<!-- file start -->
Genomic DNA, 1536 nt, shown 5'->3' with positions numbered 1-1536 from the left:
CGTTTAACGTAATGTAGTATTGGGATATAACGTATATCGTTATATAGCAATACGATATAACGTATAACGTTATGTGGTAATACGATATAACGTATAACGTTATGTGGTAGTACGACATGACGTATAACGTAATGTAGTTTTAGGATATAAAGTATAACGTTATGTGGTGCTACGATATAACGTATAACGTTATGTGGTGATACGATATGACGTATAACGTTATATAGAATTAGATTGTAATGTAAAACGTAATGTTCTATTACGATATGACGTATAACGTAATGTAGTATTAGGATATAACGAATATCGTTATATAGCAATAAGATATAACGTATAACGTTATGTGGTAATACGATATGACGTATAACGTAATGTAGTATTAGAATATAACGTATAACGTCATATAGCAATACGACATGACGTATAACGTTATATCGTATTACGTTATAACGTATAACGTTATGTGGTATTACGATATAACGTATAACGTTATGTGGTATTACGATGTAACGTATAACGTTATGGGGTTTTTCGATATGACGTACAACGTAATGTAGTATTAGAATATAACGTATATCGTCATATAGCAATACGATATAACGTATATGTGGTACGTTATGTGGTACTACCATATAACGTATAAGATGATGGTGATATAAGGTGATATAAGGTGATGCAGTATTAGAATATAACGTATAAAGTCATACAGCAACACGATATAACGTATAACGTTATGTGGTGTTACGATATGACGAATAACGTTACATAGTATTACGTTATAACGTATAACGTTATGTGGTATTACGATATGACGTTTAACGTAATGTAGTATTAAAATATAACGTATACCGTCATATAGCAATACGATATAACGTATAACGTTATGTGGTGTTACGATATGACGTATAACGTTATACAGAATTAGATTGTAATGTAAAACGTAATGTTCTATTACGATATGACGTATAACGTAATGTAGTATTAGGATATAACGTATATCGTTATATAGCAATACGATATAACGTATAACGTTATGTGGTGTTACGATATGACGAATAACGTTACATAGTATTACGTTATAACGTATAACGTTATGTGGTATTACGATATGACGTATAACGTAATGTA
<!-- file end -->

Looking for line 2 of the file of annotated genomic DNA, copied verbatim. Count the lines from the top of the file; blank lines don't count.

CGTTTAACGTAATGTAGTATTGGGATATAACGTATATCGTTATATAGCAATACGATATAACGTATAACGTTATGTGGTAATACGATATAACGTATAACGTTATGTGGTAGTACGACATGACGTATAACGTAATGTAGTTTTAGGATATAAAGTATAACGTTATGTGGTGCTACGATATAACGTATAACGTTATGTGGTGATACGATATGACGTATAACGTTATATAGAATTAGATTGTAATGTAAAACGTAATGTTCTATTACGATATGACGTATAACGTAATGTAGTATTAGGATATAACGAATATCGTTATATAGCAATAAGATATAACGTATAACGTTATGTGGTAATACGATATGACGTATAACGTAATGTAGTATTAGAATATAACGTATAACGTCATATAGCAATACGACATGACGTATAACGTTATATCGTATTACGTTATAACGTATAACGTTATGTGGTATTACGATATAACGTATAACGTTATGTGGTATTACGATGTAACGTATAACGTTATGGGGTTTTTCGATATGACGTACAACGTAATGTAGTATTAGAATATAACGTATATCGTCATATAGCAATACGATATAACGTATATGTGGTACGTTATGTGGTACTACCATATAACGTATAAGATGATGGTGATATAAGGTGATATAAGGTGATGCAGTATTAGAATATAACGTATAAAGTCATACAGCAACACGATATAACGTATAACGTTATGTGGTGTTACGATATGACGAATAACGTTACATAGTATTACGTTATAACGTATAACGTTATGTGGTATTACGATATGACGTTTAACGTAATGTAGTATTAAAATATAACGTATACCGTCATATAGCAATACGATATAACGTATAACGTTATGTGGTGTTACGATATGACGTATAACGTTATACAGAATTAGATTGTAATGTAAAACGTAATGTTCTATTACGATATGACGTATAACGTAATGTAGTATTAGGATATAACGTATATCGTTATATAGCAATACGATATAACGTATAACGTTATGTGGTGTTACGATATGACGAATAACGTTACATAGTATTACGTTATAACGTATAACGTTATGTGGTATTACGATATGACGTATAACGTAATGTA